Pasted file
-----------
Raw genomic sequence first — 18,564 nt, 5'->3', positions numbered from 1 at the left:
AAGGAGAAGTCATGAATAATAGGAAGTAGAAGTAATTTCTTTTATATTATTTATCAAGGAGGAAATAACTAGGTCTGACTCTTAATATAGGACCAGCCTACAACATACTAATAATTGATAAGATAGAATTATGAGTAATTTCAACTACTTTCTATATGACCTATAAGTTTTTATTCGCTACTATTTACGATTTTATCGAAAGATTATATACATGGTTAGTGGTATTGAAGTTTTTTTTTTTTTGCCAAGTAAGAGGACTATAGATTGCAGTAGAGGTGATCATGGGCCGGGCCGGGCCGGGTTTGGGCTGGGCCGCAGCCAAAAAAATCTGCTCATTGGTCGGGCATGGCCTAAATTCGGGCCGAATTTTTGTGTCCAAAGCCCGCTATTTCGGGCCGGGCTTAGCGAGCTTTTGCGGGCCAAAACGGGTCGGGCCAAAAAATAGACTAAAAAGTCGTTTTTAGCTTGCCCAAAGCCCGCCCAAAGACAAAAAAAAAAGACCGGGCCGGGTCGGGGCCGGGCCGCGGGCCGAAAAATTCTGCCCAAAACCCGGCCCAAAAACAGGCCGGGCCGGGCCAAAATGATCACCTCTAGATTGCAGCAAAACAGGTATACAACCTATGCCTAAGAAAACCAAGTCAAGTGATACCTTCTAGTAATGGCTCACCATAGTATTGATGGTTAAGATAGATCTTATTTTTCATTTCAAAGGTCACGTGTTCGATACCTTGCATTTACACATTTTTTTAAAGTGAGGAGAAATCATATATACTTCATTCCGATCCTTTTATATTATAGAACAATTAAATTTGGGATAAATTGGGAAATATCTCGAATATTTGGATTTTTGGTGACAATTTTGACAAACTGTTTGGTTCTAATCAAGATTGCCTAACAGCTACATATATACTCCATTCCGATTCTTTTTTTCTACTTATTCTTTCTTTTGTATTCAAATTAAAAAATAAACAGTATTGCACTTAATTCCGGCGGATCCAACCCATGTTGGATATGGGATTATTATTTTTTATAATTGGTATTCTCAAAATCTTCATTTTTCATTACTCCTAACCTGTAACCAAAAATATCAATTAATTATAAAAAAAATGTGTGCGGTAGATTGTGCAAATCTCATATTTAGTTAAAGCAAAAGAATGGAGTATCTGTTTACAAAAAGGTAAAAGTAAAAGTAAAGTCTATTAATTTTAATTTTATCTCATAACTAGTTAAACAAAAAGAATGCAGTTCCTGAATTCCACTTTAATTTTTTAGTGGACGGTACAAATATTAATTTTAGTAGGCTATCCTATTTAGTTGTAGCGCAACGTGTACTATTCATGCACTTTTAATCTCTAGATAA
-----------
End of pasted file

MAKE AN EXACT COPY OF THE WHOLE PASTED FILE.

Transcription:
Raw genomic sequence first — 18,564 nt, 5'->3', positions numbered from 1 at the left:
AAGGAGAAGTCATGAATAATAGGAAGTAGAAGTAATTTCTTTTATATTATTTATCAAGGAGGAAATAACTAGGTCTGACTCTTAATATAGGACCAGCCTACAACATACTAATAATTGATAAGATAGAATTATGAGTAATTTCAACTACTTTCTATATGACCTATAAGTTTTTATTCGCTACTATTTACGATTTTATCGAAAGATTATATACATGGTTAGTGGTATTGAAGTTTTTTTTTTTTTGCCAAGTAAGAGGACTATAGATTGCAGTAGAGGTGATCATGGGCCGGGCCGGGCCGGGTTTGGGCTGGGCCGCAGCCAAAAAAATCTGCTCATTGGTCGGGCATGGCCTAAATTCGGGCCGAATTTTTGTGTCCAAAGCCCGCTATTTCGGGCCGGGCTTAGCGAGCTTTTGCGGGCCAAAACGGGTCGGGCCAAAAAATAGACTAAAAAGTCGTTTTTAGCTTGCCCAAAGCCCGCCCAAAGACAAAAAAAAAAGACCGGGCCGGGTCGGGGCCGGGCCGCGGGCCGAAAAATTCTGCCCAAAACCCGGCCCAAAAACAGGCCGGGCCGGGCCAAAATGATCACCTCTAGATTGCAGCAAAACAGGTATACAACCTATGCCTAAGAAAACCAAGTCAAGTGATACCTTCTAGTAATGGCTCACCATAGTATTGATGGTTAAGATAGATCTTATTTTTCATTTCAAAGGTCACGTGTTCGATACCTTGCATTTACACATTTTTTTAAAGTGAGGAGAAATCATATATACTTCATTCCGATCCTTTTATATTATAGAACAATTAAATTTGGGATAAATTGGGAAATATCTCGAATATTTGGATTTTTGGTGACAATTTTGACAAACTGTTTGGTTCTAATCAAGATTGCCTAACAGCTACATATATACTCCATTCCGATTCTTTTTTTCTACTTATTCTTTCTTTTGTATTCAAATTAAAAAATAAACAGTATTGCACTTAATTCCGGCGGATCCAACCCATGTTGGATATGGGATTATTATTTTTTATAATTGGTATTCTCAAAATCTTCATTTTTCATTACTCCTAACCTGTAACCAAAAATATCAATTAATTATAAAAAAAATGTGTGCGGTAGATTGTGCAAATCTCATATTTAGTTAAAGCAAAAGAATGGAGTATCTGTTTACAAAAAGGTAAAAGTAAAAGTAAAGTCTATTAATTTTAATTTTATCTCATAACTAGTTAAACAAAAAGAATGCAGTTCCTGAATTCCACTTTAATTTTTTAGTGGACGGTACAAATATTAATTTTAGTAGGCTATCCTATTTAGTTGTAGCGCAACGTGTACTATTCATGCACTTTTAATCTCTAGATAA